In Pursuit of Quality of Life

I want top-notch Quality of Life, gosh darn it, but where and how do I get it?


with Amy Tenderich


Editor's Note: While this columnist is no longer writing for and we have ceased to update the information contained herein, there is much to be read here that is still applicable to the lives of people with diabetes. If you wish to act on anything you learn here, be sure to consult your doctor first. Please enjoy the column!

August 2007 —Being diagnosed with type 1 diabetes in my mid-30's (in 2003) definitely helped me refocus: Why waste time fussing over the bad, the annoying, and the petty, when you can decide to proactively concentrate on all the good things in life?

I want top-notch Quality of Life, gosh darn it, but where and how do I get it? It's a rather elusive concept, I know. Check for it on eBay and you get everything from bass fishing T-shirts to Spiderman novels.

My QOL Challenge

A neighbor of mine whose brother was recently diagnosed with cancer was overheard saying, "You know, you have to enjoy every day of your life. You should live every day like it was your last!"

Naturally, I just had to retort: "Yeah, but if we all followed that principle, nobody would ever work, ‘cause who wants to spend their last day on Earth working??"

So you see my challenge. I'm a cynic at heart. And now I've got this disease that unquestionably takes a bite out of my Quality of Life (QOL). Diabetes robs us of the carefree lifestyle and unquestioning confidence in our own bodies that most people take for granted. It also intrudes in our daily existence by demanding to be continually monitored and fed medicines – otherwise subjecting us to bouts of high and low blood glucose that feel unpleasant, at best.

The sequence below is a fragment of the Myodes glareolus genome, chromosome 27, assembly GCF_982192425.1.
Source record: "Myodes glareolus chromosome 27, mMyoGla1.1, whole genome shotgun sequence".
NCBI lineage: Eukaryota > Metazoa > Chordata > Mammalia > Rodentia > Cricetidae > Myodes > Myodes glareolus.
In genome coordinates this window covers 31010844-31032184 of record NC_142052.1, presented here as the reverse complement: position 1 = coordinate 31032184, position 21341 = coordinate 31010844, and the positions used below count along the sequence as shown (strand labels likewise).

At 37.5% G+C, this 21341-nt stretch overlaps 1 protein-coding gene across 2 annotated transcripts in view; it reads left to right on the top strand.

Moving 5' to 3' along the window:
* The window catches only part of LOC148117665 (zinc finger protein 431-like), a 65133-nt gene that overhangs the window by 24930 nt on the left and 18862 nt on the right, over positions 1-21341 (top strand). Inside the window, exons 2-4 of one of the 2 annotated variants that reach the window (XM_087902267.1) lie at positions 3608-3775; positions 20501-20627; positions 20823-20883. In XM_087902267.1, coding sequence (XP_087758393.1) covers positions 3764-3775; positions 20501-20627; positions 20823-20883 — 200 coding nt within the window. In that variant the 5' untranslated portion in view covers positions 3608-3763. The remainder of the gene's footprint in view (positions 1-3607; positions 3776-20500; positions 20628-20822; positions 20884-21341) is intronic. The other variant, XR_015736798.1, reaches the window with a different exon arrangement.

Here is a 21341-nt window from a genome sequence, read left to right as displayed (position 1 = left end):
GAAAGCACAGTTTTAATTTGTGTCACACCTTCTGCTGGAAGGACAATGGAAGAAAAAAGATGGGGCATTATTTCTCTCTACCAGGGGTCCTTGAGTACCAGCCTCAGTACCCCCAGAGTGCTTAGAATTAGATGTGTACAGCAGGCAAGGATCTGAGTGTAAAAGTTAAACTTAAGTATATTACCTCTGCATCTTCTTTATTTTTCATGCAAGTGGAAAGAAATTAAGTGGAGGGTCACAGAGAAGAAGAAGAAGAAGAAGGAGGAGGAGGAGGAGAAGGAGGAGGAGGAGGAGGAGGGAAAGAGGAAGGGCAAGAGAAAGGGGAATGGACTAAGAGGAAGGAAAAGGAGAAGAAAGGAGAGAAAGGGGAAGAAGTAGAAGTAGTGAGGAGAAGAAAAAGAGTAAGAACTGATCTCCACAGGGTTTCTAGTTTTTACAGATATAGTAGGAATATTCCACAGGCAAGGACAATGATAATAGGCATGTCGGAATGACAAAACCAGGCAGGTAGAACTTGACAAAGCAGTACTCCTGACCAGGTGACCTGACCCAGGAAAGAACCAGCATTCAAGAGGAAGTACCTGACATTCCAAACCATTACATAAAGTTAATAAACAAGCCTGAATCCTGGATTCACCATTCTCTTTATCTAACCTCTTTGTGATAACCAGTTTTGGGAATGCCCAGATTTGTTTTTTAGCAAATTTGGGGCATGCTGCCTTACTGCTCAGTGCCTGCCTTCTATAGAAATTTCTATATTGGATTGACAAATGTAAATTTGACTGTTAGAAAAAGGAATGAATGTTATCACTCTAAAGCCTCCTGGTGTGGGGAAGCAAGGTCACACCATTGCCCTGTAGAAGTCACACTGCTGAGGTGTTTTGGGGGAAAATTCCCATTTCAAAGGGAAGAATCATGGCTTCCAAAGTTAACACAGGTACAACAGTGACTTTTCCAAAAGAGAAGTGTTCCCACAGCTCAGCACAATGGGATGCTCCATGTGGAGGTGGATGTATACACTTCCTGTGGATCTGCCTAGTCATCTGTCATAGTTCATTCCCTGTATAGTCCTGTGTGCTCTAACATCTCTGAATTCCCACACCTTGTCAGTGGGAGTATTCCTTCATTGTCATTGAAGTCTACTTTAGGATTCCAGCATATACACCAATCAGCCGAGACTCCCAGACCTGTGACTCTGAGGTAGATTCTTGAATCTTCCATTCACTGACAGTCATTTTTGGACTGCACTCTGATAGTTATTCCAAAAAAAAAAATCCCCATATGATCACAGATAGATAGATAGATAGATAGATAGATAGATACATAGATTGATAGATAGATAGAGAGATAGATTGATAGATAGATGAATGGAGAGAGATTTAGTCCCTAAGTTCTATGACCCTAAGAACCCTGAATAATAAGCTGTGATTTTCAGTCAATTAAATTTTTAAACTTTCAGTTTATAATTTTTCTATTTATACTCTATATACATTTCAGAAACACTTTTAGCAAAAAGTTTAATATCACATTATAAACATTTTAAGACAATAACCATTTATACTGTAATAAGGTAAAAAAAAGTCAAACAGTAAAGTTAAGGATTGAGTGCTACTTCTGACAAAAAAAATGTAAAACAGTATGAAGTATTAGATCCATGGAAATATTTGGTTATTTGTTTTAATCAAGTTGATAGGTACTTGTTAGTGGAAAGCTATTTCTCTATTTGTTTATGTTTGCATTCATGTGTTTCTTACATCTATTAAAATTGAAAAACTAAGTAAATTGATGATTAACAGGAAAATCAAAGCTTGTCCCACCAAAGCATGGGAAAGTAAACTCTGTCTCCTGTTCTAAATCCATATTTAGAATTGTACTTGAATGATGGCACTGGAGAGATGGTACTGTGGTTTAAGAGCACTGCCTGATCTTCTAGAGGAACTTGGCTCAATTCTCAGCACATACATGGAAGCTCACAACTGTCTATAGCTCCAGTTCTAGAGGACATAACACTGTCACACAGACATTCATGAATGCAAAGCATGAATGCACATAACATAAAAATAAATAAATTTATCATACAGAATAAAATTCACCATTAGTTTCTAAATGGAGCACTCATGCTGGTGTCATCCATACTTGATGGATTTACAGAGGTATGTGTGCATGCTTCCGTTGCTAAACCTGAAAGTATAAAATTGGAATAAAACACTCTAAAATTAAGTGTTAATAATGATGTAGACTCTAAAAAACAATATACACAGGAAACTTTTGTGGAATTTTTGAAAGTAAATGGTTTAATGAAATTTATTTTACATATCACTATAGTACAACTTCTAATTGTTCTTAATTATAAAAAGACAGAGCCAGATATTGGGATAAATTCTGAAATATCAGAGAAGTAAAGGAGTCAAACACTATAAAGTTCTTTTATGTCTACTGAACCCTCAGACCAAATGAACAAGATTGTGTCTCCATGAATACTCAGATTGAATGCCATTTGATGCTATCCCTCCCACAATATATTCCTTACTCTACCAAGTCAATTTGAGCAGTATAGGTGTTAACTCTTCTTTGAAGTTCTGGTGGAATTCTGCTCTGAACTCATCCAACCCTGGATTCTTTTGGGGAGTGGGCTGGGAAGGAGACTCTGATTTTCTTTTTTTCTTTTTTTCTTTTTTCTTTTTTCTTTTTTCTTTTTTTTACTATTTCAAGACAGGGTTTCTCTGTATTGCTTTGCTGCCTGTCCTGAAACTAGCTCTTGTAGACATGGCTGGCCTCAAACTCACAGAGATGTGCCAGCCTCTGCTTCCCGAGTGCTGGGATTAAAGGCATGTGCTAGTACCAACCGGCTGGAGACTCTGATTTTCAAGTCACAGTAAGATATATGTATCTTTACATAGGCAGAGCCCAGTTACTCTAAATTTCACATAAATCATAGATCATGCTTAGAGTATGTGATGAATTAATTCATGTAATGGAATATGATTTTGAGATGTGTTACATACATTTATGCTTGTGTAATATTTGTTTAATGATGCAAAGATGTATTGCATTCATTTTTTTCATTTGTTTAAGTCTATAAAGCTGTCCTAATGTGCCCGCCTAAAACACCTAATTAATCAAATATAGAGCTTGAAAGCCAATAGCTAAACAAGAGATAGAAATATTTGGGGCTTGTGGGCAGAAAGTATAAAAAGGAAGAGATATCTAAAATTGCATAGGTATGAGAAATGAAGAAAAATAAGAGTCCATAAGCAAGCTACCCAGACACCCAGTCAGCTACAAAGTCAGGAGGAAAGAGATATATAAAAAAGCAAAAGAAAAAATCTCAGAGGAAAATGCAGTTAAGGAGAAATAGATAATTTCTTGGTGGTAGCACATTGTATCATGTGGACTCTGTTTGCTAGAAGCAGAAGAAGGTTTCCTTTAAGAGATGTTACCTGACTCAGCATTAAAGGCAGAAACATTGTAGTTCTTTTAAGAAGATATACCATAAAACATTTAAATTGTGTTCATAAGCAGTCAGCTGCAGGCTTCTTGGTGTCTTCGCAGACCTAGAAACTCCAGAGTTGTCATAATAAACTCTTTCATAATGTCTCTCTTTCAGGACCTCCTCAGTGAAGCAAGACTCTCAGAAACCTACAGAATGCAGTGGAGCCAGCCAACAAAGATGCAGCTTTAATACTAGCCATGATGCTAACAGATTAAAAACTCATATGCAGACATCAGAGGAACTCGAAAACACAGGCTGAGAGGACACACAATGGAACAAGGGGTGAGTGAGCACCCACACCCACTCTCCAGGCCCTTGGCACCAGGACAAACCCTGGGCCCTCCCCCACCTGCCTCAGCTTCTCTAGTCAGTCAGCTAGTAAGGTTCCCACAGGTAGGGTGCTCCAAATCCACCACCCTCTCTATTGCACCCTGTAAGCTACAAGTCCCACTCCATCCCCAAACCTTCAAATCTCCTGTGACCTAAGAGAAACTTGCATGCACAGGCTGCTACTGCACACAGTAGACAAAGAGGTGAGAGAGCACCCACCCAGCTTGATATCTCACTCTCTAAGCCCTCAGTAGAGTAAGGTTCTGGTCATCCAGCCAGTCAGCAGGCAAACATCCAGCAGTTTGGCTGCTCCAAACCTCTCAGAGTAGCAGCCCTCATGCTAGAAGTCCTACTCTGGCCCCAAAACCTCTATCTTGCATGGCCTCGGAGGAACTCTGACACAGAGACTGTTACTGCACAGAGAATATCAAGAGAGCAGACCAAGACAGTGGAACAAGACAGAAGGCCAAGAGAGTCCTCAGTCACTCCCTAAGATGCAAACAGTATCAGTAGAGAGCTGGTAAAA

Device Trade-Offs

There's no shortage of talk about Quality of Life in healthcare. Makers of medical devices want us to know that their solution will greatly improve it for patients like us.

On the one hand, this is great, because it helps offset the "noncompliance" concept (blaming the patient for not following doctor's orders). Of course patients are going to slack off – or even actively rebel against – treatments that are inconvenient, painful, and costly. Whoa! That would describe most of the stuff we're expected to do for our diabetes, no?

What it comes down to is that everything in life is a trade-off. Of course I want good BG control as part of my improved Quality of Life. But I also want to have a life. Here are two examples of how some new diabetes devices affected my QOL:

1) Continuous Glucose Monitoring

I used the first-generation DexCom CGM for five months straight last year. This is a short-term sensor that wirelessly transmits glucose readings to a hand-held receiver, providing real-time continuous BG measurements.

I was very excited at first, but soon realized how inconvenient the system was to use: it required four or more calibrations per day, which are possible using only one specific traditional fingerstick meter model (which I happened to hate). It also had extremely loud alarms that cannot be adjusted or disabled, and since the accuracy wasn't all that great, the unit would often beep my husband and I awake all night for no good reason. Finally, this first-generation product was not waterproof, meaning I had to apply a single-use special plastic cover (at about $1 apiece) every time I wanted to shower, bathe, or swim. The shower patches irritated my skin beyond tolerance; the marks sometimes lasted for a week or more. In addition, the sensors cost $125 a pack, and were not yet covered by health insurance.